The counsellor and the social workers

Years back maybe 2000 I had a counsellor visit me at home. After a lot of asking the local Mental Health Team EVENTUALLY organised some one to help me with sorting out the financial disaster that Dr A had caused. Bit fkn late as it was all over by 2000 bar the CCJ’s and debt letters that KEPT turning up.

He came to my house and sat on the edge of a chair nervously clutching his cup of tea and asked about my family. I mentioned, when asked, about  Dad and his pharmacy, lay preaching and spiritualism. He asked me if I had ever heard voices. I don’t remember my answer but it was probably on the lines of ” I was brought up in a spiritualist family and was told that the spirits do try to communicate with us” or something like that.

He leapt from the chair like a startled cat, put his tea down and said that he had to go and sped to the door making some comment like to contact him if I needed help and hurriedly left. He had been there less than 5 minutes. (Never saw him again until I bumped into him many years later in Tesco. he asked how I was and I said “how’d you fkn think” and he sped of again like that aforementioned cat)

I then kept asking the boss counsellor where he was and repeating my need to get answers about the hospitalisation and how I could not do this alone. Nothing happened, of course, and I was described later as an awkward patient that refused “to fit in”or accept help (what help????). (She also offered to arrange “one to one” sessions which oddly never materialised. )

In  1999 I kept asking Dr A or the Mental people for help and got nowhere SO I rang Social Services asking for a Social Worker to help me. I rang them again and again until one day, after my opening preamble but without giving my name the lady on the other end said” we cannot help you Mr James” or words to that effect. HOW did she know it was me? Was it my accent? (long story but I have a sort of Aussie/cockney accent ) or did they have a caller display and knew my telephone number? Still no help.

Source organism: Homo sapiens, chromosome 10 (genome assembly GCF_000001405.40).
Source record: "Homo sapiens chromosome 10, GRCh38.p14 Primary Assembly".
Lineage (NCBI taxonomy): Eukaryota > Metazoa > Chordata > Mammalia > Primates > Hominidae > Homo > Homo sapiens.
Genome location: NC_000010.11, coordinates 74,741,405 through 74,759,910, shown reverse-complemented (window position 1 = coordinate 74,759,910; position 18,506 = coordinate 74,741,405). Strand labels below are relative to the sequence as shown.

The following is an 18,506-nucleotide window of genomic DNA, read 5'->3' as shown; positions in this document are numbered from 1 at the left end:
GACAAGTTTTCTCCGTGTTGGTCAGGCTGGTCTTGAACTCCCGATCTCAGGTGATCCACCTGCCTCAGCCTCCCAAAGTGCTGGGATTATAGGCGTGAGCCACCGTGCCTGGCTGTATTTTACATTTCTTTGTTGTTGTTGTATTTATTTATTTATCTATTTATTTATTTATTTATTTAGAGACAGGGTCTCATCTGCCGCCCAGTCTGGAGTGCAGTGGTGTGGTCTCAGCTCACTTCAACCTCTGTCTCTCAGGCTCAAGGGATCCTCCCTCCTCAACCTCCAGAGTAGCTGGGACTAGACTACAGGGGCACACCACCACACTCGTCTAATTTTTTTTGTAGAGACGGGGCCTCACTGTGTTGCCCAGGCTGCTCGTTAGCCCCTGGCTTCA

The strain became too much a few years later and I ended up seeing a Psychiatrist, Dr Ballasurryia and told her of the stress re the loss of my career etc and she referred me to see a Social Worker. A lady rang me and said they can not help and put the phone down. Yes as abrupt as that I had only said “speaking” as she asked for me. And that was that again.

In the shrinks office was a poster for Heath House Priory Bristol, which I asked about but received no reply.



2 Responses to “The counsellor and the social workers”

  1. themaddentist Says:

    This insomniac (up at 4.30 ) totally agrees with you.
    In Heath House there was an lady who was in for a month or so because her neighbours bought a new car, furniture and generally overspent on showing off and SHE could not face meeting her. SO she was in hospital for a rest. She also was the one I screamed at to shut up in that Anger Management class.
    I also think my problem is because I AM intelligent, well educated, public school and University.

  2. Deb Acle Says:

    There are simply not the words in the exceptionally rich English language to describe a decent person’s disgust at this treatment (well, not at an insomniac 2.30am!)

    I don’t know, but I suspect some sort of anti-educated, anti-middle-class, anti-professional prejudice in all public service provision. I went into hospital for tests. This particular place charged the NHS £10,000 (yes, ten thousand pounds) a week per patient. They ambled about their alleged business with all the velocity of a snail on industrial strength tranquillisers. As you would if it really doesn’t pay you to provide a fast turnover…

    There were people in that hospital who had been there for 20 (yes, that’s TWENTY) weeks. The sums are simple – £200,000. One woman told us she was there for a rest – she was having no treatment that couldn’t be provided in the community, they weren’t testing her – and she had a bit of a difficult family at home on a notorious sink estate.

    Needless to say that I didn’t get on too well there. I kept asking too many questions – reasonable – apparently. I was too articulate and quickly clocked their game. I did not appreciate having my time and public money being wasted. My point is that I felt strongly put down there when other people (who were not as educated and articulate) were cosseted and encouraged to stay as long as they liked.

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